Can a company give me a document letting me know I will get severance and then later tell me I wont?


The company I worked for filed Chapter 11 in April 2001. They let go of almost half of the employees with a severance package. Each month or two after that, they continued to lay people off and provided severance packages. I was laid off in November of 2001 and was told I would be eligble for severance pay if I had been with the company for more than 6 months (I've been with the company for 4 years) AND if I sign and return the Separation and General Release Agreement which was going to be mailed to my house. It is now the end of November and I still have not received this agreement. I did however, recieve my first severance check. Now, they are telling me the company will be laying off more people and no one will recieve severance - including those who had already been let go.

1 answer  |  asked Nov 26, 2001 2:17 PM [EST]  |  applies to New York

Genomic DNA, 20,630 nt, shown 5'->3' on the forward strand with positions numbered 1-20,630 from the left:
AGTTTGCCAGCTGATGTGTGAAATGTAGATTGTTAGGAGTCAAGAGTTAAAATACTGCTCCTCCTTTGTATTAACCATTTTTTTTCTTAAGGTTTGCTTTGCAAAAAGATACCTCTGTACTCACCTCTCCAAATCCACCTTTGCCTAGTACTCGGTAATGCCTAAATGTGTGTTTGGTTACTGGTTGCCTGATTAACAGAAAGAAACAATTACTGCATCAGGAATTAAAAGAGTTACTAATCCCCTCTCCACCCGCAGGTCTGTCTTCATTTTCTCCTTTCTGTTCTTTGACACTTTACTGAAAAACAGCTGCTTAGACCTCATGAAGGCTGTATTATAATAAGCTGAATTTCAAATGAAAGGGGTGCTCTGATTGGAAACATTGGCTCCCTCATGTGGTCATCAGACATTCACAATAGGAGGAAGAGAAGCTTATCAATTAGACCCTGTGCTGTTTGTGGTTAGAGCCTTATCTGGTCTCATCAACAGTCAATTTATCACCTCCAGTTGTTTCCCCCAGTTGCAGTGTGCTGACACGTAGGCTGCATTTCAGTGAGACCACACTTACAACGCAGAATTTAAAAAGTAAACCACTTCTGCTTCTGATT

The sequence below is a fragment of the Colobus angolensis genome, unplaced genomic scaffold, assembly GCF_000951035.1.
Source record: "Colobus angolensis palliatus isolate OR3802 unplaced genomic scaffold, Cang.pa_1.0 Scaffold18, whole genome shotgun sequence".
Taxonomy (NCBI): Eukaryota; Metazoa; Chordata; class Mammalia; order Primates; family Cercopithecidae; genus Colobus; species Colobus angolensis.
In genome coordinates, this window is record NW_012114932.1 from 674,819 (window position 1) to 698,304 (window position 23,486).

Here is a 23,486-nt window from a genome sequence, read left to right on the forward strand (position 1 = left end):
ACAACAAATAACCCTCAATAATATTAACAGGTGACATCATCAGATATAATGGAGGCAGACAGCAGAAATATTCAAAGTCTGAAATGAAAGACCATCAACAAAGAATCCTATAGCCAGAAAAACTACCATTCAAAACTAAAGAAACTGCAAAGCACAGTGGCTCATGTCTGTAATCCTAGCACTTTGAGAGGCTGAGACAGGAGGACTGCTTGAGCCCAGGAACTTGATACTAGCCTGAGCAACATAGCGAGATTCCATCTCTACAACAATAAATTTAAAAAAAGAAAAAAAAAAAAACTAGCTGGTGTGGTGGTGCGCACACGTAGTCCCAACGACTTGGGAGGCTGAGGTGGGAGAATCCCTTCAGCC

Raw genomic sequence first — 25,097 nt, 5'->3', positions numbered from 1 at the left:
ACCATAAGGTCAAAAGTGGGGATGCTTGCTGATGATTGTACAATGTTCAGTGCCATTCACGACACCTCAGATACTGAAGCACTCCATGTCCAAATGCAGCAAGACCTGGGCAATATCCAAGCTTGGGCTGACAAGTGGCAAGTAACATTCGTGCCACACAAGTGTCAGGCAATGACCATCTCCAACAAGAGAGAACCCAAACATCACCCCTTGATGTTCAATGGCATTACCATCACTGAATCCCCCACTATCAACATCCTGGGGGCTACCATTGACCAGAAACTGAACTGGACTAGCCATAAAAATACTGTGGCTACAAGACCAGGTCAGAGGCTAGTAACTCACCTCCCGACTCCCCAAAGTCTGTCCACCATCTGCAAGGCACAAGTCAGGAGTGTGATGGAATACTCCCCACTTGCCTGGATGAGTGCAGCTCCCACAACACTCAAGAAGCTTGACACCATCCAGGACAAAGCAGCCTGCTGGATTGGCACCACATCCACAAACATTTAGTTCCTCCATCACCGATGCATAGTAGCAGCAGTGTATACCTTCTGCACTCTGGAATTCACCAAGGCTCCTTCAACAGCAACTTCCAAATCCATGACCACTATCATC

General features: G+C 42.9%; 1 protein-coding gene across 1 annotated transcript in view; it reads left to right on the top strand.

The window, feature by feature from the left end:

Answers (1)

David M. Lira
Entitlement to Severance from an Employer in Chapter 11

Your query is much more complicated than you know.

Generally, an employer has no obligation to provide employees with severance pay, and an employer can generally give certain employees severance without giving other employees severance.

However, your query indicates that a good number of employees have gotten severance, and severance was being determined by some pre-determined policy. This suggests to me that the employer decided to provide severance under a "plan" covered by the Employee Retirement Income Security Act ("ERISA"). If there was a plan, then the employer might have an obligation to pay you severance under that plan.

Conceivably, the employer might have neglected to follow the niceties of ERISA, but under circumstances creating a "de facto" plan. Whether that is the case in your situation will depend on the details of your case. Your query certainly does not provide nearly enough information.

If there is a plan, you need to obtain a copy of the "summary plan description" or "SPD." Maybe, but I don't know, that document you made reference to in your query is the SPD. The SPD is very important, in that it describes your rights.

Another complicating feature of your query is the fact that your employer filed Chapter 11. Again, any resolution of what you might be entitled to receive, and how, would depend to a large extent on what the SPD says.

posted by David M. Lira  |  Nov 27, 2001 11:25 AM [EST]

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